The search giant today launched an app called Inbox that could force retailers to change their e-mail marketing strategies.
Web address group ICANN plans more meetings about web names based on brands.
A long-discussed plan to expand the number of generic top-level domains for web addresses—that is, new siblings to .com, .net. and .gov—will be discussed some more. The group that manages web addresses says more consultation among interested parties is needed to resolve concerns.
The Internet Corporation for Assigned Names and Numbers, commonly known as ICANN, did not detail those concerns. But the plan, which would allow domains to be based on brand names, such as .Amazon or .Macys as well as more generic concepts such as .basketball and .Montreal, has attracted opposition from some retailers and brand manufacturers. They worry about having to spend money to control their brand names in these new domains, even if the new domains never gain traction. Such purchases could cost $500,000 for each major brand, and nearly $750 million for all brand-holding businesses, says the Coalition Against Domain Name Abuse, a trade group that fights online brand infringement and opposes the creation of new top-level domains.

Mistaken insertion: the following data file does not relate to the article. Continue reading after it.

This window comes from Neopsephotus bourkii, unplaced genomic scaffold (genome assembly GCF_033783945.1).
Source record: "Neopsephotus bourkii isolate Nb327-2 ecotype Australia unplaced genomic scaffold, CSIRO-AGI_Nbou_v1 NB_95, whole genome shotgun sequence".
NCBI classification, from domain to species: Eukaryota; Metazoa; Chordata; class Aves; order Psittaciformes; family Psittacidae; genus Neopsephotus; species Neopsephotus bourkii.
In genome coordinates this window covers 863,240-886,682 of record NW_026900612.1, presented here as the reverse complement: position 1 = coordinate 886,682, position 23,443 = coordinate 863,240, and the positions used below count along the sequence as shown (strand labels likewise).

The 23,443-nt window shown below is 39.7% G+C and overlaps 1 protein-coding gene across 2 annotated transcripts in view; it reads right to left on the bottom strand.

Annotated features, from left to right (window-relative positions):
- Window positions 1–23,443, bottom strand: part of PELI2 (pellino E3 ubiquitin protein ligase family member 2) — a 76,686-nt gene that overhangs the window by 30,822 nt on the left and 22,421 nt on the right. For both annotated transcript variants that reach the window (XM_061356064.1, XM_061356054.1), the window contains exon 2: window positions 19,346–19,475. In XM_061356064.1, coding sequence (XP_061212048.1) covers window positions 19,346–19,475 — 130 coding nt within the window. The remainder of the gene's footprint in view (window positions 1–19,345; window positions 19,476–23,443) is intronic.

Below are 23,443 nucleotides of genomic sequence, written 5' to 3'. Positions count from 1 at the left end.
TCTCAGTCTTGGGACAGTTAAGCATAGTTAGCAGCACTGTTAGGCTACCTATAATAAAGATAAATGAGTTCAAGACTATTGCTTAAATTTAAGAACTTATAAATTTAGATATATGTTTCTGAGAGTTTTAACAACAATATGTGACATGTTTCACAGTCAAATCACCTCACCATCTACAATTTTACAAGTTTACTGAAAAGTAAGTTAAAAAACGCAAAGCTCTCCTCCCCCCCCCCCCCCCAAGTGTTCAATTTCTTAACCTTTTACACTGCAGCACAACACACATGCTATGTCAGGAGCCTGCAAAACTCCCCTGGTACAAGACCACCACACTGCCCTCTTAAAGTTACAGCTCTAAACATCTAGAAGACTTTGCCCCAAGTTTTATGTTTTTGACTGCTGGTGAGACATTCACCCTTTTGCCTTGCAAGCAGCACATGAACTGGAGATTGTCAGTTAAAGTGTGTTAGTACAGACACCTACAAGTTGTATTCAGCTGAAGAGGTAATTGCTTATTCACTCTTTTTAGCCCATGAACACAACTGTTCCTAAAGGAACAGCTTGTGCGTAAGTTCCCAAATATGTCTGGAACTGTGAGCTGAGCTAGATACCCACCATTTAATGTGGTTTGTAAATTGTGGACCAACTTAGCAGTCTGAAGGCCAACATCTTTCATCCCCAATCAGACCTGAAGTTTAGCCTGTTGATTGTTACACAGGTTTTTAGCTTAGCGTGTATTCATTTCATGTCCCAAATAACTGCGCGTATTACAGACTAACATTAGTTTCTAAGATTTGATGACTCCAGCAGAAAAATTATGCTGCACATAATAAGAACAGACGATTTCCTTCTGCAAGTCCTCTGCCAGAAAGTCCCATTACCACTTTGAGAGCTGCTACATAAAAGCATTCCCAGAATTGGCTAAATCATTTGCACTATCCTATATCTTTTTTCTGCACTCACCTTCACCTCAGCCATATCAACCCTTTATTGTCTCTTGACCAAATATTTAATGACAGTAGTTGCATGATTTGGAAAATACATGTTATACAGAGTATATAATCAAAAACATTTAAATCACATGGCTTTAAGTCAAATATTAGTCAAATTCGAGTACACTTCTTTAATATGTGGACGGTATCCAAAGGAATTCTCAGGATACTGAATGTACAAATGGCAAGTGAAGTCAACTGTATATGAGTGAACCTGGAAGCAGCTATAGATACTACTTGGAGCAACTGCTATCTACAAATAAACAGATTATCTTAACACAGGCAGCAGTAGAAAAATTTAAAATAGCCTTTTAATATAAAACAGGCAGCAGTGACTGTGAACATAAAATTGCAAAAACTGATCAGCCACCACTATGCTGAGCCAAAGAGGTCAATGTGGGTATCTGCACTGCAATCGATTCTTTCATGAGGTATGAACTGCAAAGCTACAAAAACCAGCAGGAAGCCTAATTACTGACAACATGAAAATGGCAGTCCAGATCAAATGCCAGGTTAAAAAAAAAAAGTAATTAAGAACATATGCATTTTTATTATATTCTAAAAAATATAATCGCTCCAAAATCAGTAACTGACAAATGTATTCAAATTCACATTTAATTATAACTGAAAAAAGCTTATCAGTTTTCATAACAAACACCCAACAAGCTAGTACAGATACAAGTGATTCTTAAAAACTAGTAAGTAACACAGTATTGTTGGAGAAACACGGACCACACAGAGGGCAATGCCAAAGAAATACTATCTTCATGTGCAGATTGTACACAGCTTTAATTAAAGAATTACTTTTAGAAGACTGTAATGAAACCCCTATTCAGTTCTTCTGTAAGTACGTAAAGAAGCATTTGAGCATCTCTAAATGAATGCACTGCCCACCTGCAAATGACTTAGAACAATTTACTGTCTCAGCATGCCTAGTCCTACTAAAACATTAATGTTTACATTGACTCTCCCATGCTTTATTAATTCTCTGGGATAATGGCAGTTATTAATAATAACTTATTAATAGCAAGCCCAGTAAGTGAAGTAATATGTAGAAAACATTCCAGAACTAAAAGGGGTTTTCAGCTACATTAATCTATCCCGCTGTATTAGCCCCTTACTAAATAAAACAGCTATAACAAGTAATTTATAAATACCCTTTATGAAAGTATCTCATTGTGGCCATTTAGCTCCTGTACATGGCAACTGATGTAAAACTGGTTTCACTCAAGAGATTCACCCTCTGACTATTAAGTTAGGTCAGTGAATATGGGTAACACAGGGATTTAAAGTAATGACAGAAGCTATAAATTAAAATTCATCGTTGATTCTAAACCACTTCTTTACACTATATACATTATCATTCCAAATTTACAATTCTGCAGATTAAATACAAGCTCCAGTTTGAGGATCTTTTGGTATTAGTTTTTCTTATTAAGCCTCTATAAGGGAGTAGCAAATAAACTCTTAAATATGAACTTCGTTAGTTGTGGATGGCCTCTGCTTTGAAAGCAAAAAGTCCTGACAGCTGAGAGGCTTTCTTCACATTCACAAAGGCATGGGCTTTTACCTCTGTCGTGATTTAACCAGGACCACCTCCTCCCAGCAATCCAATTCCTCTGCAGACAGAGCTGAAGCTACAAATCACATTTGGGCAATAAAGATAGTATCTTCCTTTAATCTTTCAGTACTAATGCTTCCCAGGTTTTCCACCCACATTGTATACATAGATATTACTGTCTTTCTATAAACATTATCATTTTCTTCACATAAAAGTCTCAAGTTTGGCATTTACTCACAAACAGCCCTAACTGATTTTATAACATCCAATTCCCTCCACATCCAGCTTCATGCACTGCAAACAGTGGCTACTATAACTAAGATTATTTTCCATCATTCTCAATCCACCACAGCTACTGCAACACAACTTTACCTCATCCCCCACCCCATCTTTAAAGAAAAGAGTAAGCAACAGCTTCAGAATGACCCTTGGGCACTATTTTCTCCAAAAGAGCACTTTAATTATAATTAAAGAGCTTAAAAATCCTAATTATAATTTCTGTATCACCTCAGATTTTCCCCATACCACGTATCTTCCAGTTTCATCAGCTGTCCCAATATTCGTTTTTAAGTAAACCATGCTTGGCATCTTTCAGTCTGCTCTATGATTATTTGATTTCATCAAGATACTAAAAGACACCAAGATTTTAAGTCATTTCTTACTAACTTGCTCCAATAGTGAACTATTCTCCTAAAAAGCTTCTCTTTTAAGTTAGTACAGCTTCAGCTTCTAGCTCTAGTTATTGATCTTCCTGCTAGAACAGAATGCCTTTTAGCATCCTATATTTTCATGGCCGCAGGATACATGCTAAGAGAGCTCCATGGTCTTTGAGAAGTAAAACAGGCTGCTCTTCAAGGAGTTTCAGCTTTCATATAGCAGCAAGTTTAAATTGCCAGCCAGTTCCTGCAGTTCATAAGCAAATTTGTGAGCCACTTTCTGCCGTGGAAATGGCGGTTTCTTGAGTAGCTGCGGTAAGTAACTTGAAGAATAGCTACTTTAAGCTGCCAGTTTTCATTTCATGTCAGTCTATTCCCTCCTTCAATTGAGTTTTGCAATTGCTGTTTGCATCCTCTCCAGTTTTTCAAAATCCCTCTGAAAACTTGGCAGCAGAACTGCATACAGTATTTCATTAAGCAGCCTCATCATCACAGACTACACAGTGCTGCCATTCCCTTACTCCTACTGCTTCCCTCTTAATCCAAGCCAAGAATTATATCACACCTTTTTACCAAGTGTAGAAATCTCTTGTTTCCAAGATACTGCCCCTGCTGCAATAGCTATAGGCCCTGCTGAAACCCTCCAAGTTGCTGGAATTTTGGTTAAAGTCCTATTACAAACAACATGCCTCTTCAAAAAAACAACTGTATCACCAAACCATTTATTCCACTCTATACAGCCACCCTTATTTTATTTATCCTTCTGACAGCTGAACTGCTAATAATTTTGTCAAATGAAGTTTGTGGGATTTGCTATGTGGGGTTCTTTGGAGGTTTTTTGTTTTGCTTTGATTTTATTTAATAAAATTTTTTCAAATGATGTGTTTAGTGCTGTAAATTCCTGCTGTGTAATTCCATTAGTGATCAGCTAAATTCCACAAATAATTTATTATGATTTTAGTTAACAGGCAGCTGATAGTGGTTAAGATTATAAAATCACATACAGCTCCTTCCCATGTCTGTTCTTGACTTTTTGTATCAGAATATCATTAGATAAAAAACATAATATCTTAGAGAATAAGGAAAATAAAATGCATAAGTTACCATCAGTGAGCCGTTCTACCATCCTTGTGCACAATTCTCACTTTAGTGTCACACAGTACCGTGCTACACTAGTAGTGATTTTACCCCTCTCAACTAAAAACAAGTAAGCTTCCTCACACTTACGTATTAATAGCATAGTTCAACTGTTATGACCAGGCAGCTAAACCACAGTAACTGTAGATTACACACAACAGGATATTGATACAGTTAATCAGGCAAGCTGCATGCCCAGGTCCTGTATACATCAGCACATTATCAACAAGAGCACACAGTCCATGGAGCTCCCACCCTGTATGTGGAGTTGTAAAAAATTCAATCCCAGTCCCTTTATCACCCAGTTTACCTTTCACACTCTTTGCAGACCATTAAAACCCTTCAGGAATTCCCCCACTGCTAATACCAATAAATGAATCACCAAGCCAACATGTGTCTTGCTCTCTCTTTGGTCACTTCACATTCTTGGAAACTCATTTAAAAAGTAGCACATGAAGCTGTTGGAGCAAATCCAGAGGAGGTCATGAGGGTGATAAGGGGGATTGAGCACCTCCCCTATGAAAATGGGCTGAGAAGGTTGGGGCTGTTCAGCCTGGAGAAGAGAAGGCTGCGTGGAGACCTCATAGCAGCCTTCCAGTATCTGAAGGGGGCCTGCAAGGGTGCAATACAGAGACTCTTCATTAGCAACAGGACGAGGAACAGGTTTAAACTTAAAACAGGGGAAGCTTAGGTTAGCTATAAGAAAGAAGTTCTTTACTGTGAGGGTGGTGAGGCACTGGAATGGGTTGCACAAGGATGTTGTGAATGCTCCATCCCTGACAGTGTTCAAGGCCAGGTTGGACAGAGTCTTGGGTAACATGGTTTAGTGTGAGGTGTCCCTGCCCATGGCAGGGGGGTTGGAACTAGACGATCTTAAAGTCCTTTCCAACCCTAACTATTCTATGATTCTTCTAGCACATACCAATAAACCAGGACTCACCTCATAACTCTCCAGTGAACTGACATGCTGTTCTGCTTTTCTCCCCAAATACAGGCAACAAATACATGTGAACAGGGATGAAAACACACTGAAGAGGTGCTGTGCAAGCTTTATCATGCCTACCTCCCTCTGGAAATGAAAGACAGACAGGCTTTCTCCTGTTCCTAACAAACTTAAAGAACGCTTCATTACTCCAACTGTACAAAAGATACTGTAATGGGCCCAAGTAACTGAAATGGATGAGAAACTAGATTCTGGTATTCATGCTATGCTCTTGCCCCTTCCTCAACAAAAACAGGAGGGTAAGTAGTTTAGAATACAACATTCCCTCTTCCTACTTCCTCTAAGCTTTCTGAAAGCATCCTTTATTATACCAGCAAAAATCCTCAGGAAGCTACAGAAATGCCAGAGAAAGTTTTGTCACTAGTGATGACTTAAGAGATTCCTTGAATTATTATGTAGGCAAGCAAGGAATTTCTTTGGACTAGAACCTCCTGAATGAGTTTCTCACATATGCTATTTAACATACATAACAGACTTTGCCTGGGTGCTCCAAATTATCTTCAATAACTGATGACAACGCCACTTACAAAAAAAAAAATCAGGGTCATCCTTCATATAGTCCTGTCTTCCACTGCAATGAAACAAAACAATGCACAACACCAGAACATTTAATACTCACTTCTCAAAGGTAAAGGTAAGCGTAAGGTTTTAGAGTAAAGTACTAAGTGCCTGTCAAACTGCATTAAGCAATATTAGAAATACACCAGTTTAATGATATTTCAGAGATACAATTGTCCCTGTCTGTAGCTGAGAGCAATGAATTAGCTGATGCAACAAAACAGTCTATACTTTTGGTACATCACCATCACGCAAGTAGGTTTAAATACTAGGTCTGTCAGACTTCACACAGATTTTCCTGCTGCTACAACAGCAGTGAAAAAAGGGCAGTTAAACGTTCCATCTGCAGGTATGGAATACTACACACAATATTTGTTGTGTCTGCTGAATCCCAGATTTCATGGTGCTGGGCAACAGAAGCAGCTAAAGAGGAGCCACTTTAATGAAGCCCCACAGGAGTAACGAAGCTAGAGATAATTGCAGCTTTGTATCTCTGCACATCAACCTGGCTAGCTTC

ICANN says its board of directors will have “an extended meeting” with its Governmental Advisory Committee to work out concerns over the domain-expansion plans. The committee includes representatives of more than 100 governments. Consultations begin in February, says Peter Dengate Thrush, ICANN’s board chairman. “We’d rather do it right than do it fast,” he says.
The web includes 21 top-level domain manes and 250 country code domains.
In related news, ICANN last week re-elected Thrush as board chairman.